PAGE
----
Thoughts about Fr John Sullivan. Day 2: His asceticism

Venerable Fr John Sullivan SJ, who will be beatified on Saturday

Today we continue our brief aside in examining and celebrating the life of Fr John Sullivan SJ. He was ordained with Fr Doyle on 28 July 1907, and it is only right that we celebrate his beatification with great joy, for it truly is good and important news for the entire Church in Ireland.

Yesterday we gave a very brief overview of his life. Today we will look briefly at his spirit of penance; tomorrow we will look at his care for the poor and sick and on Thursday and Friday some of his prayers and sayings.

We are all, to a greater or lesser extent, creatures of our time and culture. No matter how revolutionary or different we may consider ourselves to be, we are all to some extent or another reflections of the culture (whether secular or ecclesiastic) in which we live. This was as true of Fr Sullivan and Fr Doyle as it is of you and I. As such, both Jesuits were influenced by the penitential practices that were the norm during their lives.

Fr Sullivan, just like Fr Doyle, was a man of penance. This was not the dominant note of their lives and they should not be defined by it, but by the same token, ignoring it gives an incomplete picture of their spirituality. In their attitude towards penance they reflected the culture of their times. More particularly they were both deeply influenced by their novice master, Fr Michael Browne SJ, who proposed an especially militant and ascetical standard for his novices to live by. It is noteworthy that the two principal biographers of Fr Doyle and Fr Sullivan (Alfred O’Rahilly and Fr Fergal McGrath SJ, respectively) make special reference to Fr Browne’s influence, and the concern some other Jesuits had about the impact of his example on impressionable young Jesuits. And there is perhaps a lesson there for us – the penances of those who had advanced far in their union of God may be admired at a distance, but they are rarely to be imitated by the rest of us.

Relatively little is known about Fr Sullivan’s life of penance compared to Fr Doyle. The latter, of course, keep detailed private notes as a personal spiritual aid, and these were published contrary to his wishes after his death. Fr Sullivan seems to have either kept no such personal notes or to have destroyed them. If he destroyed them he would not have been the only one – Fr Michael Browne, the novice master, is known to have destroyed his personal diaries as death approached lest his notes be published as Fr Doyle’s were.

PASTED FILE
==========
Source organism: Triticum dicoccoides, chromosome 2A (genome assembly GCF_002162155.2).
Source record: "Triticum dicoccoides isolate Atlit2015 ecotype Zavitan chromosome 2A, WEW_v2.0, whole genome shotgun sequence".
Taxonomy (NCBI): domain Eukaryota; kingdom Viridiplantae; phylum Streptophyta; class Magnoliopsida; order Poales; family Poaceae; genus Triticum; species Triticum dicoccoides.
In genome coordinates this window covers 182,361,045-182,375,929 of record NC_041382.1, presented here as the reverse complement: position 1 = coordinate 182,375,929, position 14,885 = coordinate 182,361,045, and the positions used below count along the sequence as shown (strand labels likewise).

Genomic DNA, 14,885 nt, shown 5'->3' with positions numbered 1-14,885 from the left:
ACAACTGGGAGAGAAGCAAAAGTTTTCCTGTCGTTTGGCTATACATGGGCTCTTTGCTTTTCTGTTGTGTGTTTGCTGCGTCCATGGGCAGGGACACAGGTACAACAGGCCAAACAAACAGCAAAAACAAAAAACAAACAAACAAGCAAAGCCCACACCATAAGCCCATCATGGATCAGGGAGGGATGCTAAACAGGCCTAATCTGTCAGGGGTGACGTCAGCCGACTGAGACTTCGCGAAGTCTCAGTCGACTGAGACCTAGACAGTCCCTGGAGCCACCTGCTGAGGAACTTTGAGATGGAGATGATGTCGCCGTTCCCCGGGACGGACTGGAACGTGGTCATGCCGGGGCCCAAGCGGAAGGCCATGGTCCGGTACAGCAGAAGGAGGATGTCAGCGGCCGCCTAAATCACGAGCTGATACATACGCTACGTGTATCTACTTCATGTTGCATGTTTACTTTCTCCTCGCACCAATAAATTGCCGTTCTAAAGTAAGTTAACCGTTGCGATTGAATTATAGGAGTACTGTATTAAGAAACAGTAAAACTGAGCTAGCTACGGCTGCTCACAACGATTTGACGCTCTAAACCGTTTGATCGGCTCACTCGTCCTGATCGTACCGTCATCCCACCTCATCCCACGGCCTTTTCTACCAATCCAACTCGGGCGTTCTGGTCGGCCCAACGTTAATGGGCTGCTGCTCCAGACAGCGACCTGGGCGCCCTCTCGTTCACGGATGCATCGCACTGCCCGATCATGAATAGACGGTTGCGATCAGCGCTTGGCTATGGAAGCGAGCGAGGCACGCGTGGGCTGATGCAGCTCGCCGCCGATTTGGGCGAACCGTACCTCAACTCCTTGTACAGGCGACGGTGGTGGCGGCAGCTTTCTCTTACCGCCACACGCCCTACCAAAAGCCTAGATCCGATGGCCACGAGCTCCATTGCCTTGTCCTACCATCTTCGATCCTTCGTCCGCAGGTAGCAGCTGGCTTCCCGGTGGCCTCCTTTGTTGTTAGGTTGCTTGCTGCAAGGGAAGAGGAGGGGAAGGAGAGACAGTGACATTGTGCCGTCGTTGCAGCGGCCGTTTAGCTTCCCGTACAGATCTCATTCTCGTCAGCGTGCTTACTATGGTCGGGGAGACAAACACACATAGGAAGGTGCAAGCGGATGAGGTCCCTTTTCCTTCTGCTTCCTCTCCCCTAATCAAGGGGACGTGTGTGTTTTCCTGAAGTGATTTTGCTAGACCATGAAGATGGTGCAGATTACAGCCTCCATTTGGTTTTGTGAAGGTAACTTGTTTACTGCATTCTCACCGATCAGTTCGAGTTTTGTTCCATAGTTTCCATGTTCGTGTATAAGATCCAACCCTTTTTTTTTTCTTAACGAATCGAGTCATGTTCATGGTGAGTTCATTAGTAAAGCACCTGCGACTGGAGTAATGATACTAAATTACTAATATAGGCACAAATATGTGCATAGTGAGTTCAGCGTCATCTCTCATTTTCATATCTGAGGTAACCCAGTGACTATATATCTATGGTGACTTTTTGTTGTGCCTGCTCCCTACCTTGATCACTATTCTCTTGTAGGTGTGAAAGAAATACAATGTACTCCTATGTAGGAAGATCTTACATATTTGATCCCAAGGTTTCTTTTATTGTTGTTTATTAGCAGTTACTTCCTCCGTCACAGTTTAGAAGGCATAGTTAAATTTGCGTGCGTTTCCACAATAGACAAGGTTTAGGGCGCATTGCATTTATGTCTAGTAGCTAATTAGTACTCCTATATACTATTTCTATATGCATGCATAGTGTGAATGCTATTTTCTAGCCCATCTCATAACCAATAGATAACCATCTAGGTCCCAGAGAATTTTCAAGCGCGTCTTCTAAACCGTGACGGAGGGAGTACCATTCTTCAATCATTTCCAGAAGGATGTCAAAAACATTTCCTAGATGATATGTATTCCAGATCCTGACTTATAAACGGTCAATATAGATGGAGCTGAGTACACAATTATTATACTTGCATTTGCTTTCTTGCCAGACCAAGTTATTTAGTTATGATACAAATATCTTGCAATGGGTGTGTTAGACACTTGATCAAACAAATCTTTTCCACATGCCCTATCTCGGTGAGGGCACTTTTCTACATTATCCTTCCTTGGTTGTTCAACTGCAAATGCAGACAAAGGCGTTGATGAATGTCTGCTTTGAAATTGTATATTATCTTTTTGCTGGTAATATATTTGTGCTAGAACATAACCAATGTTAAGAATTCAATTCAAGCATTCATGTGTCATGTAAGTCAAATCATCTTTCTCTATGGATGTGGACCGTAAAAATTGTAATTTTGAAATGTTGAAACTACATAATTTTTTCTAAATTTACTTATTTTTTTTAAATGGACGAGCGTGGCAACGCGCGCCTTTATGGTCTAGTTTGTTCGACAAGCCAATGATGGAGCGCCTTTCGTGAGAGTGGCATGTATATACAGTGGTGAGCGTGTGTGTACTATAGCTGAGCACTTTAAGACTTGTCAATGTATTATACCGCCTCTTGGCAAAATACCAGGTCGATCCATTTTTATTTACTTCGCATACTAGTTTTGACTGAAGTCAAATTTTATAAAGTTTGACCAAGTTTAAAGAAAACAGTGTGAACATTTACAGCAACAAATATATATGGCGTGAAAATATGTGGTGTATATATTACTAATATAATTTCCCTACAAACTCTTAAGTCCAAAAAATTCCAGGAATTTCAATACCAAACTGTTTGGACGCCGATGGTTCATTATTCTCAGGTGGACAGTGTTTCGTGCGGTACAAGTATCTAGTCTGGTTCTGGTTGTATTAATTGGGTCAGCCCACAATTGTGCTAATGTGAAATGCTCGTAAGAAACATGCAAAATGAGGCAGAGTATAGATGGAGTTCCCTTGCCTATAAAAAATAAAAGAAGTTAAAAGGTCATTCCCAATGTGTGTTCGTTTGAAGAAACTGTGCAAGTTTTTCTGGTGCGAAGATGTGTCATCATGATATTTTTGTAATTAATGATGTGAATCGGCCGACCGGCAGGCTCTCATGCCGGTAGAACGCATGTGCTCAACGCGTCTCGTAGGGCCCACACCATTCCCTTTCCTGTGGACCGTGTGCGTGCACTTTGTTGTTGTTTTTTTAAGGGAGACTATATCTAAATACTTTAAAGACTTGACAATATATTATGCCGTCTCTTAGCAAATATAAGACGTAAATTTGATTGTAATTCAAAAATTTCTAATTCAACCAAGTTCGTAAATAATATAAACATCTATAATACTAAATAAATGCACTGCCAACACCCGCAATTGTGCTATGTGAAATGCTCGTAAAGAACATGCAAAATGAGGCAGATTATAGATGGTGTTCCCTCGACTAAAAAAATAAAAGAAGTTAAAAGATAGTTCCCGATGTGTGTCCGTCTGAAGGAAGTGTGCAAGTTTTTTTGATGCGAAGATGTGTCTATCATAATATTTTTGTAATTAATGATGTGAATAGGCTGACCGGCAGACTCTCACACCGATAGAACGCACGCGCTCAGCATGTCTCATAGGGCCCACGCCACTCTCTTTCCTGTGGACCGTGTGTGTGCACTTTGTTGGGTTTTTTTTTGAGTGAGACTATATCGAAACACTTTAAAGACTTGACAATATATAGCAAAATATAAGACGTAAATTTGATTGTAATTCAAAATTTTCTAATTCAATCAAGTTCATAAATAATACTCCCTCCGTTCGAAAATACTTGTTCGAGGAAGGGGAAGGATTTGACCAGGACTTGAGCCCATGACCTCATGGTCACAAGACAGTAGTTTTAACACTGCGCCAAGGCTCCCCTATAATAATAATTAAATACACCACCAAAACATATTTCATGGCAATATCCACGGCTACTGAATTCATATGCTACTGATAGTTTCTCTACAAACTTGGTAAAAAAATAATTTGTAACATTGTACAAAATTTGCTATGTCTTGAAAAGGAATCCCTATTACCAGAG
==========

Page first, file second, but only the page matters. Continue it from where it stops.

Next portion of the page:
Perhaps the first and most obvious sign of Fr Sullivan’s penitential habits was evident in his dress, even before he became a Jesuit. As noted yesterday, there were some who considered the young John Sullivan to be the best dressed man in Dublin. But upon his conversion he began to dress more simply, limiting himself to plainer clothing. This was both an act of humility and also, undoubtedly, an act of penance for a man of his background. This practice stayed with him for the rest of his life. In fact, his clerical clothing and cassock were continually patched and repatched, and became so old that they were almost green rather than black. He was never known to use an umbrella or gloves (and his hands would become cracked with chilblains), and he used a waterproof coat rather than a proper woollen coat in winter.

He often spent great parts of the night in prayer, depriving himself of sleep in the process. Workmen spotted him one bitter night praying for a prolonged period at the graves of the deceased Jesuits buried in the community cemetery. In fact, he seems to have slept little – many nuns reported that he never slept in his bed when he visited convents to direct retreats, and the servants who looked after his room once tested this theory by placing feathers in the bed to see if they were disturbed. They weren’t. He either spent the nights in prayer or slept on the floor.

Perhaps most significantly of all, Fr Sullivan was known to eat little for most of his life as a Jesuit, having some servings of rice and bread each day. It was only under doctor’s orders that he began to eat more food later in his life.